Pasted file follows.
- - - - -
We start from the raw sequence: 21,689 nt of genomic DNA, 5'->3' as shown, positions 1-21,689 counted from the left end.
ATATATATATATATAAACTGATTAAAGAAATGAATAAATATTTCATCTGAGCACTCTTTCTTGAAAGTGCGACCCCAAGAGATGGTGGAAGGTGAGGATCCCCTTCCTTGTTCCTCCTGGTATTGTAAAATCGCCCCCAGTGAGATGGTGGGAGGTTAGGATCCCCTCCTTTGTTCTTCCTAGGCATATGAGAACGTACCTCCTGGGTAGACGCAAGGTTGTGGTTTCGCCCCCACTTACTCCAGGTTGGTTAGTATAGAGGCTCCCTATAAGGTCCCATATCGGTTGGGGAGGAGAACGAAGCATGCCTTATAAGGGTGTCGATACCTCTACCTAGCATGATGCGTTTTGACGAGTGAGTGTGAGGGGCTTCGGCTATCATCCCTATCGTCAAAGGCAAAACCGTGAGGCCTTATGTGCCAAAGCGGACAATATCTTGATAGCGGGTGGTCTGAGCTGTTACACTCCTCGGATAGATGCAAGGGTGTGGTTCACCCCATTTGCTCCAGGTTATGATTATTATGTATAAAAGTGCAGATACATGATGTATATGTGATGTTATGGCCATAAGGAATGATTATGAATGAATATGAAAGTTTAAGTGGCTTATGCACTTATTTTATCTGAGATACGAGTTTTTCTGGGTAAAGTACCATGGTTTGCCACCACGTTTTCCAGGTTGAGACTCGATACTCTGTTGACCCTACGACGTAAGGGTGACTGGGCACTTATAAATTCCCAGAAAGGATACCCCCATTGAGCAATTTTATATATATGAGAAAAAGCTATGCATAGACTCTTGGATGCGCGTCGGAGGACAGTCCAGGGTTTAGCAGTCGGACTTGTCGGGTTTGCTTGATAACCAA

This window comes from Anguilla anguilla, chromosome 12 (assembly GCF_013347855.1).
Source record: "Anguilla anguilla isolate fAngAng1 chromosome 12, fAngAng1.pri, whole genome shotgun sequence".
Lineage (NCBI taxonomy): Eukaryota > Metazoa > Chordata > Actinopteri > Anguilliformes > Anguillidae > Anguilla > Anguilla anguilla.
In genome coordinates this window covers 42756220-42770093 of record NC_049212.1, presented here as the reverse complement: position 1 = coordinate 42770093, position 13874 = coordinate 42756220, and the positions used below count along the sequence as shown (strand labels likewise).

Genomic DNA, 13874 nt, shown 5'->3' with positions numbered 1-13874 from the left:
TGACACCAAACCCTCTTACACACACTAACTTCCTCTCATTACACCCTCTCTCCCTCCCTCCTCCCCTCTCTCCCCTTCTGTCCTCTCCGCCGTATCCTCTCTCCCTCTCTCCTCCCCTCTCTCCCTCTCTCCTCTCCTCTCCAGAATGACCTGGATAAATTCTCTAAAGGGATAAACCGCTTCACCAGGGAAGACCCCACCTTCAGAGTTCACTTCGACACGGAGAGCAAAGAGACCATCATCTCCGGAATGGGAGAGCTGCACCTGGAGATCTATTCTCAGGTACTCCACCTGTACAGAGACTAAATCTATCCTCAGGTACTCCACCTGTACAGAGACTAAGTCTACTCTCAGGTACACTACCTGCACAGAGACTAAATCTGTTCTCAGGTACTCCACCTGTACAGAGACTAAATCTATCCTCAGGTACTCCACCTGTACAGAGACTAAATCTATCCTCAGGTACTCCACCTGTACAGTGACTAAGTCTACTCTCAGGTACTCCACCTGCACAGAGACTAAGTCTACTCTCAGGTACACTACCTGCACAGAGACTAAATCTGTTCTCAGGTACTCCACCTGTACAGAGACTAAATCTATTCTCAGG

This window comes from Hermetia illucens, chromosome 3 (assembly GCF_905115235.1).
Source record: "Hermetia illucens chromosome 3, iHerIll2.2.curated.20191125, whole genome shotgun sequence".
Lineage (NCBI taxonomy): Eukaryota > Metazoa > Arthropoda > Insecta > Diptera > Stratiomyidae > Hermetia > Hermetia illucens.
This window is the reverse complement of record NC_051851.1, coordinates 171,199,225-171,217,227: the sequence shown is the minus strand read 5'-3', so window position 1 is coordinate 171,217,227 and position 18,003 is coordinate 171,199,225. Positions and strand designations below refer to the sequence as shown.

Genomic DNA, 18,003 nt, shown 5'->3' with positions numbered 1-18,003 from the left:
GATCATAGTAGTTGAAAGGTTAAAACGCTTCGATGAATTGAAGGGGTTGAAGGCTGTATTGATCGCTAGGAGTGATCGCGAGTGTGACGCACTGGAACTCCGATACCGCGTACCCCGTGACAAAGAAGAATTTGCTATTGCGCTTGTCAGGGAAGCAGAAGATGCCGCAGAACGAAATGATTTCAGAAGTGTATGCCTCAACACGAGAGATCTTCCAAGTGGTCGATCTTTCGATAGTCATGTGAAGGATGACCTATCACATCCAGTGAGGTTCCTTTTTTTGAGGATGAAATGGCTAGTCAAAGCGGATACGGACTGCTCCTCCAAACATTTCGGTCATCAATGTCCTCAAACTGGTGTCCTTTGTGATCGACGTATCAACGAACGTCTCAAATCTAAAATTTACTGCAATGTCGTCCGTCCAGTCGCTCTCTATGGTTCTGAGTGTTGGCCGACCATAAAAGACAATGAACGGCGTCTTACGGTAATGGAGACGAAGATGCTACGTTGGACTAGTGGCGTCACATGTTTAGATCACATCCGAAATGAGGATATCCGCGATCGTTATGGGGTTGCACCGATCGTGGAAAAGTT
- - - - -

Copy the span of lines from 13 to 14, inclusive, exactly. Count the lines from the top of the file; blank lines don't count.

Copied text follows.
Genomic DNA, 18,003 nt, shown 5'->3' with positions numbered 1-18,003 from the left:
GATCATAGTAGTTGAAAGGTTAAAACGCTTCGATGAATTGAAGGGGTTGAAGGCTGTATTGATCGCTAGGAGTGATCGCGAGTGTGACGCACTGGAACTCCGATACCGCGTACCCCGTGACAAAGAAGAATTTGCTATTGCGCTTGTCAGGGAAGCAGAAGATGCCGCAGAACGAAATGATTTCAGAAGTGTATGCCTCAACACGAGAGATCTTCCAAGTGGTCGATCTTTCGATAGTCATGTGAAGGATGACCTATCACATCCAGTGAGGTTCCTTTTTTTGAGGATGAAATGGCTAGTCAAAGCGGATACGGACTGCTCCTCCAAACATTTCGGTCATCAATGTCCTCAAACTGGTGTCCTTTGTGATCGACGTATCAACGAACGTCTCAAATCTAAAATTTACTGCAATGTCGTCCGTCCAGTCGCTCTCTATGGTTCTGAGTGTTGGCCGACCATAAAAGACAATGAACGGCGTCTTACGGTAATGGAGACGAAGATGCTACGTTGGACTAGTGGCGTCACATGTTTAGATCACATCCGAAATGAGGATATCCGCGATCGTTATGGGGTTGCACCGATCGTGGAAAAGTT